Mindy’s Top 5 Movies
Mindy’s Thoughts: FYMFB has a special post this week; in honor of my birthday (yesterday) I am doing a top 5 list of my favorite movies. This is not a review of those movies, more like an overview of why they are my favsies. Let’s jump in, shall we? In order from oldest to newest (but in no particular personal order) I present to you the five best movies OF ALL TIME.
The Shining (1980)
The Shining is an American psychological thriller film directed and produced by the amazing Stanley Kubrick. It follows the story of Jack Torrance and his family (son Danny and wife Wendy) as they live in a creepy old, possibly haunted or possessed, hotel for the winter. The movie is based on the Stephen King book (released in 1977) but deviates from the book plot enough to piss Stephen King off.
Let’s get an obvious statement out of the way: because The Shining is a Stephen King based book/movie, the plot is entirely about a writer struggling with addiction. Jack, played by Jack Nicholson, is a recovering alcoholic that is barely hanging onto the sobriety wagon when they get to The Overlook. Within a week, he’s selling his soul for some bourbon.
On a sidenote, while it absolutely works in this story, I’m sick and tired of Stephen King’s life story being retold every single time he writes a god damn book. We get it, bro! You’re a writer and have struggles with addiction, you don’t need to rehash it for all of eternity. Moving on!
I love this movie for so many reasons, but the biggest one is of course Stanley Kubrick’s directing/producing. The Shining remains timeless, despite being filmed in what could be a very dated time period. The score is perfect and highlights all the right moments. The hotel becomes a living being in this movie, interacting with the family, mirroring Jack’s psyche. While there aren’t many actors in the movie aside from the Torrance family, the acting is top notch; Jack Nicholson always plays a very convincing crazy person and Shelley Duvall was practically born for this role (well, aside from Olive Oyl in the live action Popeye). Shelley Duvall is one of my all time favorites, which makes sense as she now spends her time flashing car headlights into the Texas wilderness to communicate with alien lifeforms.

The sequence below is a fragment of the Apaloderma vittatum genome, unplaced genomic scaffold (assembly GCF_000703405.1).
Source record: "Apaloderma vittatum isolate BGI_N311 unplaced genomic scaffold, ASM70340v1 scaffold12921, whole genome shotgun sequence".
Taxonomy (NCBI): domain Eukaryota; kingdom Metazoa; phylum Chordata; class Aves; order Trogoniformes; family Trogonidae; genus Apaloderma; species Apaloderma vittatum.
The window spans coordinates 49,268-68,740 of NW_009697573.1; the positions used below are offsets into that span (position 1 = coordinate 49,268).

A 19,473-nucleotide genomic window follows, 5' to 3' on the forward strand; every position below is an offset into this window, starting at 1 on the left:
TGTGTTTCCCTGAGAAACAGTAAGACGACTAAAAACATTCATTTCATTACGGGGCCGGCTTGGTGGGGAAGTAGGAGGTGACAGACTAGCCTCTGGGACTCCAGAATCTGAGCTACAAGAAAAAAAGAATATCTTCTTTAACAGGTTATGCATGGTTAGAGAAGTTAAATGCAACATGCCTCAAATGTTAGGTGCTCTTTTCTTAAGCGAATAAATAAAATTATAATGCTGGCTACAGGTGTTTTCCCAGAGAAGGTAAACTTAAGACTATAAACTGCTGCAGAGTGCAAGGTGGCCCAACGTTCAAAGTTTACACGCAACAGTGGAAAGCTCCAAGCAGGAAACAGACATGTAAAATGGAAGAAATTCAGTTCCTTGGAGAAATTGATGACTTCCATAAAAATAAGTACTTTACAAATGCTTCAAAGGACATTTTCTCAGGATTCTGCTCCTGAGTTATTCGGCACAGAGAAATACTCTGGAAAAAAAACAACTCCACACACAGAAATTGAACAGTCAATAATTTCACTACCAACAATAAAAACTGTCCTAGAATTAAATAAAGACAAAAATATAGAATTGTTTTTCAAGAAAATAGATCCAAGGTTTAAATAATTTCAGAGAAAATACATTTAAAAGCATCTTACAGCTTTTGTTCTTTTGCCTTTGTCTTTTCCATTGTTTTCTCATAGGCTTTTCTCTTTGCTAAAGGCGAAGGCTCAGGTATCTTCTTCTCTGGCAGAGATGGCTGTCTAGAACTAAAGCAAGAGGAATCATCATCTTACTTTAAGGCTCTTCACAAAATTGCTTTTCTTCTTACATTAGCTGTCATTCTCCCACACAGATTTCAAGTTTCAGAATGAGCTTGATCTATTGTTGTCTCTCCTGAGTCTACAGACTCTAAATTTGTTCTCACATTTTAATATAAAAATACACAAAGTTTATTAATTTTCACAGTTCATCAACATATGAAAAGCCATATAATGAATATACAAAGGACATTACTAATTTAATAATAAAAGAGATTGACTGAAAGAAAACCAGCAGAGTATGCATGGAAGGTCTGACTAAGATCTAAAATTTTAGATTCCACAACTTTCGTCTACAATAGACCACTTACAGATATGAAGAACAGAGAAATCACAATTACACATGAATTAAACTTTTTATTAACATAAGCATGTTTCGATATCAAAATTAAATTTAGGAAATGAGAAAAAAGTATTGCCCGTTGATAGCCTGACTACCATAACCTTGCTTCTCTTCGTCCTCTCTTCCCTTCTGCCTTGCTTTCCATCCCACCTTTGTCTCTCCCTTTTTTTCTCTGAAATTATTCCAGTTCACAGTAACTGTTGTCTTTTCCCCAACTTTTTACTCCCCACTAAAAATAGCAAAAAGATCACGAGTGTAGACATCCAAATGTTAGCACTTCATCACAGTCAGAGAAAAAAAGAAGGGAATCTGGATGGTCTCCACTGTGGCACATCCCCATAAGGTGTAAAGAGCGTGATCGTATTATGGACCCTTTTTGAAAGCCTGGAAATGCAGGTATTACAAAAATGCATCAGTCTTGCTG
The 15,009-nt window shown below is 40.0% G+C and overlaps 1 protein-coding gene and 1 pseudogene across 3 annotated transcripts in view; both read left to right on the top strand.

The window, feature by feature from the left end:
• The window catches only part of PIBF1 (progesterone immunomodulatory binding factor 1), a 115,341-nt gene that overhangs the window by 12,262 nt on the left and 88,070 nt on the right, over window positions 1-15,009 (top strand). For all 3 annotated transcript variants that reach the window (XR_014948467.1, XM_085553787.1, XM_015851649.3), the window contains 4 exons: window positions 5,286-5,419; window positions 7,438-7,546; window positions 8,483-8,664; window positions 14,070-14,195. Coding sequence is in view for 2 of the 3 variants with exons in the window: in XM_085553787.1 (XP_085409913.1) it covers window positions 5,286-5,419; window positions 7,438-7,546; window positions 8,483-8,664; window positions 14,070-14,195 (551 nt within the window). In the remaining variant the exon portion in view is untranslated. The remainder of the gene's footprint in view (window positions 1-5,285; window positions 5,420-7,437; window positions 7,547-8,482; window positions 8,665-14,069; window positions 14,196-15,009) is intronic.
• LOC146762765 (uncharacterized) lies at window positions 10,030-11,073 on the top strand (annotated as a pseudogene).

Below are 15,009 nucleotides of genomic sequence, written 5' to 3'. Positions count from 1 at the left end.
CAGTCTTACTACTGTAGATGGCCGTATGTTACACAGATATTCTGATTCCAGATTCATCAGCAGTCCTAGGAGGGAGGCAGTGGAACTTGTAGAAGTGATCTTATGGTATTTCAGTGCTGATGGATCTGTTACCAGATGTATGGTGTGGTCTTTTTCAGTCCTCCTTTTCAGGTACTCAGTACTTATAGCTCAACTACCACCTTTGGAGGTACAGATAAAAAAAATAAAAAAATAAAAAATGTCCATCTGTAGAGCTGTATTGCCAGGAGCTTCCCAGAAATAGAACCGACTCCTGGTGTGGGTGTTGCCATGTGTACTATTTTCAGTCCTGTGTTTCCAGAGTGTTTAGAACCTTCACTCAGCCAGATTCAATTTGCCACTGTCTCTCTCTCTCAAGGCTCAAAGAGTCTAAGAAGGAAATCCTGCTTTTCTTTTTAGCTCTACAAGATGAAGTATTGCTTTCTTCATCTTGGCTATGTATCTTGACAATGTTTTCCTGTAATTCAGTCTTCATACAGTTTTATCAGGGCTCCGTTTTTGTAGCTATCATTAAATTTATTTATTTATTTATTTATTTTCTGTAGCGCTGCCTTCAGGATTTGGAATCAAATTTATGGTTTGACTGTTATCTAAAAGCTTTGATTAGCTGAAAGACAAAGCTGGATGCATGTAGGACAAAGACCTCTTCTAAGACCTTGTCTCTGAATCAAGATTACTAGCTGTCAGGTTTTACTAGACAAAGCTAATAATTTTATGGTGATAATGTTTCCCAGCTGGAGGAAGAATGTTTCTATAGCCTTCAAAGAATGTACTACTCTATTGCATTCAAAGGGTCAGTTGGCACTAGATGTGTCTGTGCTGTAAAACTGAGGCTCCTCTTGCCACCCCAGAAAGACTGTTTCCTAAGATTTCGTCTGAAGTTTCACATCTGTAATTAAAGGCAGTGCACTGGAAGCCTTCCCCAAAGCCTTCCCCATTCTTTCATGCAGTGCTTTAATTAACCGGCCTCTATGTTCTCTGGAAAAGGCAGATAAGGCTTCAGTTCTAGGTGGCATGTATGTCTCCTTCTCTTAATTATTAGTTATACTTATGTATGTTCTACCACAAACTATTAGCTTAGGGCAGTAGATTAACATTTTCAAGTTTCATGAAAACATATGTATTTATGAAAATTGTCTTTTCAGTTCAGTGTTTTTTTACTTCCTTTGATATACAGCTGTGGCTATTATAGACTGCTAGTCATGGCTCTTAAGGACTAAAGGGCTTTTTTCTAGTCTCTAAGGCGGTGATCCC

If you recall, I did a review last year of The Shining Forwards and Backwards which I feel presents all these parts of the original movie in a really beautiful and obvious manner. All of the elements are masterfully laid out and Kubrick’s direction is entirely responsible. I would be hard pressed to pick a favorite Kubrick movie, but The Shining might be it.
Die Hard (1988)
The original Die Hard starring Bruce Willis, Alan Rickman, and Bonnie Bedelia, was adapted from a book titled Nothing Last Forever, released in 1979 by Roderick Thorp. The basic character profiles and some of the character names originated from this story, but this was not meant to be the movie it became. Originally the book was written in hopes that it would turn into a post WWII movie starring Frank Sinatra, then it was going to be adapted into the Commando sequel. After everyone passed on it, they decided to make it into Die Hard and eventually cast Bruce Willis.
Bruce Willis’ character, John McClane, is an every-man; he’s a cop, but he’s not a superhero. He gets hurt constantly and by the end of the movie is barely limping along, covered in blood and dirt. This character is not necessarily a ‘good guy’; his marriage is failing, he’s argumentative and possibly a bit controlling, he’s distant from his kids, he later develops a drinking problem (between Die Hard 2 and 3). Despite that, he saves the day time and time again with nothing more than his handgun, intelligence, and fast reflexes. Why does he do it? Because he has to, because he doesn’t want innocent people (his family included) to get hurt or killed. People can relate to John McClane as played by Bruce Willis because we’re all that person, just trying to make it through each day with our lives, families, and sanity intact.